Ipsos/JNLR 2021/4 Summary Results

3,208,000 listeners tune into radio every weekday – JNLR 2021-4

The author(s)

  • Karen Hall Ipsos Media, Ireland
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The latest JNLR/Ipsos MRBI report into radio listening is published today (10th February 2022). It covers the period from May to December 2021.  Due to Covid-19 restrictions there was no interviewing conducted in January, February, March and April 2021.  

The latest results show 3.208 million listeners (15+) tune into radio every weekday – that is daily radio listening at 80% of all adults.

A total of c 12,600 people were interviewed during the survey period by Ipsos MRBI, on behalf of JNLR - Joint National Listenership Research - that is commissioned by all national, regional and local stations, BAI, AAI, and IAPI.

The following tables show the key,  top-line results from the ‘week-day’ report for the main radio stations at National level, within Dublin and Cork counties, and the South East, South West, North West, North East/Midlands, Multi-city and Dublin Commuter regions.  (See p.12).  

While Tables 1-4 show the proportion of adults tuning into the stations at some time during the day, the depth of listening or loyalty to various stations is best reflected in the share of listening achieved by each station, as shown in Tables 5-8, whilst Table 9 provides information on the Local Stations in each licensed franchise area.  (Reference to change in this report refers to the previous report published in December 2021 incorporating the period October 2020-October 2021).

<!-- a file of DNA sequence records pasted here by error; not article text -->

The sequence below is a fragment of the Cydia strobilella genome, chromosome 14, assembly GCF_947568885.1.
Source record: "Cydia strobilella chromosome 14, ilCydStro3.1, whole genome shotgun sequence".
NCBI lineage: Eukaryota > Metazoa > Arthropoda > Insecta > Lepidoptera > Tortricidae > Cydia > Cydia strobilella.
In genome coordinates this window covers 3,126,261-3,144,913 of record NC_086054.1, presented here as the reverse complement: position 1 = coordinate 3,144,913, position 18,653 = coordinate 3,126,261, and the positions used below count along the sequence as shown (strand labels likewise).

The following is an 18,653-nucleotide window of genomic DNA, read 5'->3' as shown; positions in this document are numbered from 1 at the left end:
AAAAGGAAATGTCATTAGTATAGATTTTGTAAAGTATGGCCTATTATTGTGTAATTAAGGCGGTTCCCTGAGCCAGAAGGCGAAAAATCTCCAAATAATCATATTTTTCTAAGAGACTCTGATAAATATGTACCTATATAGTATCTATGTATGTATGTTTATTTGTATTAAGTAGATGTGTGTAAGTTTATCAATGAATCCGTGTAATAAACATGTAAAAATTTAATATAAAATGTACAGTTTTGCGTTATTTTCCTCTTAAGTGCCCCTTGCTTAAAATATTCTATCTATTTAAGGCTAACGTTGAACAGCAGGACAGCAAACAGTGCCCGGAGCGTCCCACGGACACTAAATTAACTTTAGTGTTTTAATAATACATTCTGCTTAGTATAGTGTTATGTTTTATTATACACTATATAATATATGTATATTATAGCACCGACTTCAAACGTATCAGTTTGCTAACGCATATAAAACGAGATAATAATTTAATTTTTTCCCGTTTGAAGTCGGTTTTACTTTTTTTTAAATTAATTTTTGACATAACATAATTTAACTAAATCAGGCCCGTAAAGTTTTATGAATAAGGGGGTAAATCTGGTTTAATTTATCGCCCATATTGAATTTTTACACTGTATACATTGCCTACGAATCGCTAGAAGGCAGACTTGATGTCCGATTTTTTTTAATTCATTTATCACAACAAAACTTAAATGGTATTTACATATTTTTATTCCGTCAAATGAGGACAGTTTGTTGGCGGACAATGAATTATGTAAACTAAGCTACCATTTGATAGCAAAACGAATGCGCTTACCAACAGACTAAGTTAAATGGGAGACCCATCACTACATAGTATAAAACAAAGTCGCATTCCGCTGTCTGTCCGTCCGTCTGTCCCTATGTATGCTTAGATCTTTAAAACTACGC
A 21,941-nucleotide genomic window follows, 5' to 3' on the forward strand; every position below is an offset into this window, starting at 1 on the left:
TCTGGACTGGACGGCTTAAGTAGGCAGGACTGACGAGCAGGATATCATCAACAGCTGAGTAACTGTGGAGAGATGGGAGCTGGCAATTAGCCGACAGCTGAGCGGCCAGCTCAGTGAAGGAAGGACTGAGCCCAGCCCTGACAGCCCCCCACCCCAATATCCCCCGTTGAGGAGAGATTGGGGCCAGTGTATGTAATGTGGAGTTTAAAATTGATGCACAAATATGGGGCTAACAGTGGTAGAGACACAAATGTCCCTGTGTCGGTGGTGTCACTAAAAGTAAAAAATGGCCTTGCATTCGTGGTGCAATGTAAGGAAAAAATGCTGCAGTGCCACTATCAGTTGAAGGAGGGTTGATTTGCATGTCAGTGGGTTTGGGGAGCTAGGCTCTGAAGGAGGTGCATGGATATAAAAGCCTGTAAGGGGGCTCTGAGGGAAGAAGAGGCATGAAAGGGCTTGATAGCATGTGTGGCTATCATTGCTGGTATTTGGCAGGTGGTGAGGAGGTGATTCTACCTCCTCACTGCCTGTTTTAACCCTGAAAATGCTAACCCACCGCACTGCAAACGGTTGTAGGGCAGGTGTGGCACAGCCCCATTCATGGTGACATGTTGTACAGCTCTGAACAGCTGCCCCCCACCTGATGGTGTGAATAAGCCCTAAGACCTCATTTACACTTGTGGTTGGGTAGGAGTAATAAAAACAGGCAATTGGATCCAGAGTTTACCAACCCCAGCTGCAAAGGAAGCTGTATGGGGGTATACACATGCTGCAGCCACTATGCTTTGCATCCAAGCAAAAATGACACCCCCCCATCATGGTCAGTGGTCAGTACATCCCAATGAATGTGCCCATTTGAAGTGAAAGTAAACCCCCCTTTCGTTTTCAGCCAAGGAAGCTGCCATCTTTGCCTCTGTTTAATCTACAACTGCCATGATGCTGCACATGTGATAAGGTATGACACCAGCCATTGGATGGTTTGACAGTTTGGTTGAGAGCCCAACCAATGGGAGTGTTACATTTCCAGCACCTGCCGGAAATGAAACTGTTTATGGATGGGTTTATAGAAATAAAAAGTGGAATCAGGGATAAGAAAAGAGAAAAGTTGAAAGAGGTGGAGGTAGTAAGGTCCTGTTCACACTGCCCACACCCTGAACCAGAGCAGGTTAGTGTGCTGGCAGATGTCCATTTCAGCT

A large majority of Irish adults - 80% (=) listen to the radio on an average day. More than half, 53% (=) tune into their local or regional station and 44% (+1) listen to a national station.  Among the younger, 15 to 34-year market, 71% (+1) listen daily.

Irish radio audiences continue to listen to a significant amount of radio everyday
– tuning in, on average, for 4 hours (242 mins, =) per day during the prime 7am to 7pm time (Irish Adults listening Mon-Fri). In terms of share of all minutes listened in the country, National Radio currently has 45.6% share (+0.2%) of all minutes while Local/Regional Radio holds the majority share position with 54.4% (-0.2%) in this reporting period.

Across the various regional areas throughout the country, National Radio holds the majority share position in Dublin (56.0%) and the greater Dublin Commuter belt (56.5%) while Local/Regional radio is in the majority in the other regions throughout the country, in particular, achieving its highest share position in Cork (62.2%), in the South West (62.4%) and in the North West (60.2%) Regions (See T5).

Among the younger, 15-34, audience Local/Regional Radio is in the majority share position achieving a combined share of minutes of 66.1% (-1.0%) versus 33.9% (+1.0%) for National Radio. In particular, the Local/Regional group holds its strongest share position among this age cohort in Dublin (70.1%), in Cork (68.3%) and in the South West region (69.6%). (See T7). 

Considering the older 35+ age segment, Local/Regional radio is slightly ahead in terms of share of all minutes listened, 51.4% (+0.1%) compared to National radio, 48.6%.       However, in regional markets among this age group, National Radio holds the majority share of minutes in Dublin (62.5%), the Dublin Commuter region (62.5%), the Multi-city area (53.2%) and North East & Midlands Region (52.4%). (See T8).

Local radio continues to perform strongly in the local radio markets across the country – in many areas reaching more than 40% of the local adult population daily. In particular, on the criterion of share of minutes listened during prime 7am to 7pm, Highland Radio, MWR and Radio Kerry hold the majority share position (50%+) in their respective franchise areas. (T9).

The population estimates in this report are based on Labour Force Survey estimates 
2021 provided by the CSO.

To download the 2021/3 Summary Results, please click the download icon on this page.

To log in to the JNLR website, please go to the link at the bottom of the homepage.

The author(s)

  • Karen Hall Ipsos Media, Ireland

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